Planning ConversationsPosted: July 13, 2013 | |
Tomorrow my husband and I go to his other vicarage church to say goodbye. I’m fully expecting this to be a highly uncomfortable experience for me since I haven’t actually been to this church since my husband was installed as their vicar last August. There were some legitimate reasons for my lack of participation with this church–it’s 45 minutes away from our full vicarage congregation and transportation didn’t work out when my husband was preaching consistently there during Lent (he would go straight to the church from his confirmation class that was 30 minutes away from our house). My not-so-legitimate reason for not going to this church was the fact that I could barely handle the congregation I worshiped with weekly; adding another church to attend occasionally created more stress in the balance of the it’s-only-a-year relationships.
One of the coping mechanisms I’m supposed to use when anticipating a stressful social situation is to think about possible conversations before the event. This way I’ll have some sort of reasonable explanation prepared and won’t wind up looking like a small animal about to get hit by a car. After being accosted by a pastor’s wife a few weeks ago for never attending the Winkels, I’m expecting some member tomorrow to comment on my lack of attention to their church this year. Consequently, this is how I’ve thought out my response to this possible inquiry:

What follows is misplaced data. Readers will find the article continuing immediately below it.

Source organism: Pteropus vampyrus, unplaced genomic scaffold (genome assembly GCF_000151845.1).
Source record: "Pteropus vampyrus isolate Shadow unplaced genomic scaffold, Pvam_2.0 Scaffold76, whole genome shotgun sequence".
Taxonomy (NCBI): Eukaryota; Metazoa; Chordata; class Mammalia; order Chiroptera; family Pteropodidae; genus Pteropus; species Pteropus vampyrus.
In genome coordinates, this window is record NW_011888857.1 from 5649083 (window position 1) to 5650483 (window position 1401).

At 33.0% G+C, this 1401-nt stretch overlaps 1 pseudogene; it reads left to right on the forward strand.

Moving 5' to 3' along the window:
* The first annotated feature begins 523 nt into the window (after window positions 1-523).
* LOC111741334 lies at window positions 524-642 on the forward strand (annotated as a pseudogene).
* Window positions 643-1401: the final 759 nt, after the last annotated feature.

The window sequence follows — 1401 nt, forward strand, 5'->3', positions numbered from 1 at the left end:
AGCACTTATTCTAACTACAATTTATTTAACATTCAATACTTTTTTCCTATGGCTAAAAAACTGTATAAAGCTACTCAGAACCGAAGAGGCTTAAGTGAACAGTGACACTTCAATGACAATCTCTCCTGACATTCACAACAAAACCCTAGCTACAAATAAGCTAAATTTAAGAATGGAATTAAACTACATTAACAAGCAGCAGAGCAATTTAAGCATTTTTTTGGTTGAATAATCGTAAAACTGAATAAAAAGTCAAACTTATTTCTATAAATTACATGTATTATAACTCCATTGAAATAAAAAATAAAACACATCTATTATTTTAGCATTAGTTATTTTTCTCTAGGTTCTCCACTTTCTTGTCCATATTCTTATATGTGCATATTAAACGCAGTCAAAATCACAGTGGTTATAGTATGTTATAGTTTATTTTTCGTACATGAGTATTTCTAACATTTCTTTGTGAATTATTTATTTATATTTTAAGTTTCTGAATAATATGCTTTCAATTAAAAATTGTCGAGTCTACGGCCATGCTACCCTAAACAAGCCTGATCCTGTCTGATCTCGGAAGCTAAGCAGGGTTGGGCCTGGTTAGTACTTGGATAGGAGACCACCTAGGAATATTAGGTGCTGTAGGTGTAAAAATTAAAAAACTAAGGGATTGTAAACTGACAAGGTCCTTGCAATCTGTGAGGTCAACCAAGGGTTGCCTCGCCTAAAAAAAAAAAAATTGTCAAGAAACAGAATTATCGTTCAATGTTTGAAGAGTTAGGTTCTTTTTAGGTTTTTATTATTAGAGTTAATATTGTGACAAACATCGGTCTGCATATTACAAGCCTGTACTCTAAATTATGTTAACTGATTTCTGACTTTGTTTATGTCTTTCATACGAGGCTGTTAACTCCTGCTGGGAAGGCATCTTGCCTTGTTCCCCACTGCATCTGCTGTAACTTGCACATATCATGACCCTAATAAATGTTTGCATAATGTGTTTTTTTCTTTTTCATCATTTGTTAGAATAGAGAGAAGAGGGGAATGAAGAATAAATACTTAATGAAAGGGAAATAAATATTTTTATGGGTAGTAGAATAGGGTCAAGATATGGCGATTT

However, I told my husband that if I had the courage to do so, I would make the conversation go like this:
This answer would be the full truth–I didn’t come because I was struggling and I couldn’t cope with another congregation this year. Of course, perhaps my goal shouldn’t be to make congregation members uncomfortable by declaring my insanity–even if they make me uncomfortable by making comments with no “good” responses.